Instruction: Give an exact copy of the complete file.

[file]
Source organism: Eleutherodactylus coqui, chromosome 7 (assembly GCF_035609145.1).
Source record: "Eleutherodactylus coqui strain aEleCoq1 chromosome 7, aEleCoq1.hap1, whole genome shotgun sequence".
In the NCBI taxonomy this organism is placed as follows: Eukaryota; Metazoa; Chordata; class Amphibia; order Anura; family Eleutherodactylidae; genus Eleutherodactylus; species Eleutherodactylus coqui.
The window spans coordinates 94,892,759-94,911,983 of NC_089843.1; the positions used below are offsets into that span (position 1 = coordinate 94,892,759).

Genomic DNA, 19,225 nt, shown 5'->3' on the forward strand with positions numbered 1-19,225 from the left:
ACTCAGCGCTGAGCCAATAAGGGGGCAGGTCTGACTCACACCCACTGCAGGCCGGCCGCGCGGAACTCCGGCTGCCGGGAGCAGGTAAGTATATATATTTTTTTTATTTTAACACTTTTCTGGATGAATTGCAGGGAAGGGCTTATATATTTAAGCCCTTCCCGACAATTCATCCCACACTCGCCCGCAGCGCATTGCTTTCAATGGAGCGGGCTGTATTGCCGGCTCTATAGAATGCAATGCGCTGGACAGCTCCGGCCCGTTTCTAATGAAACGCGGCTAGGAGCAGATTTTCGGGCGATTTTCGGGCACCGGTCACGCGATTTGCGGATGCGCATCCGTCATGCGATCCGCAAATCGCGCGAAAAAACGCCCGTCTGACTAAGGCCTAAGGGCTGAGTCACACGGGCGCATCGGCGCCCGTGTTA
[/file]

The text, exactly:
Source organism: Eleutherodactylus coqui, chromosome 7 (assembly GCF_035609145.1).
Source record: "Eleutherodactylus coqui strain aEleCoq1 chromosome 7, aEleCoq1.hap1, whole genome shotgun sequence".
In the NCBI taxonomy this organism is placed as follows: Eukaryota; Metazoa; Chordata; class Amphibia; order Anura; family Eleutherodactylidae; genus Eleutherodactylus; species Eleutherodactylus coqui.
The window spans coordinates 94,892,759-94,911,983 of NC_089843.1; the positions used below are offsets into that span (position 1 = coordinate 94,892,759).

Genomic DNA, 19,225 nt, shown 5'->3' on the forward strand with positions numbered 1-19,225 from the left:
ACTCAGCGCTGAGCCAATAAGGGGGCAGGTCTGACTCACACCCACTGCAGGCCGGCCGCGCGGAACTCCGGCTGCCGGGAGCAGGTAAGTATATATATTTTTTTTATTTTAACACTTTTCTGGATGAATTGCAGGGAAGGGCTTATATATTTAAGCCCTTCCCGACAATTCATCCCACACTCGCCCGCAGCGCATTGCTTTCAATGGAGCGGGCTGTATTGCCGGCTCTATAGAATGCAATGCGCTGGACAGCTCCGGCCCGTTTCTAATGAAACGCGGCTAGGAGCAGATTTTCGGGCGATTTTCGGGCACCGGTCACGCGATTTGCGGATGCGCATCCGTCATGCGATCCGCAAATCGCGCGAAAAAACGCCCGTCTGACTAAGGCCTAAGGGCTGAGTCACACGGGCGCATCGGCGCCCGTGTTA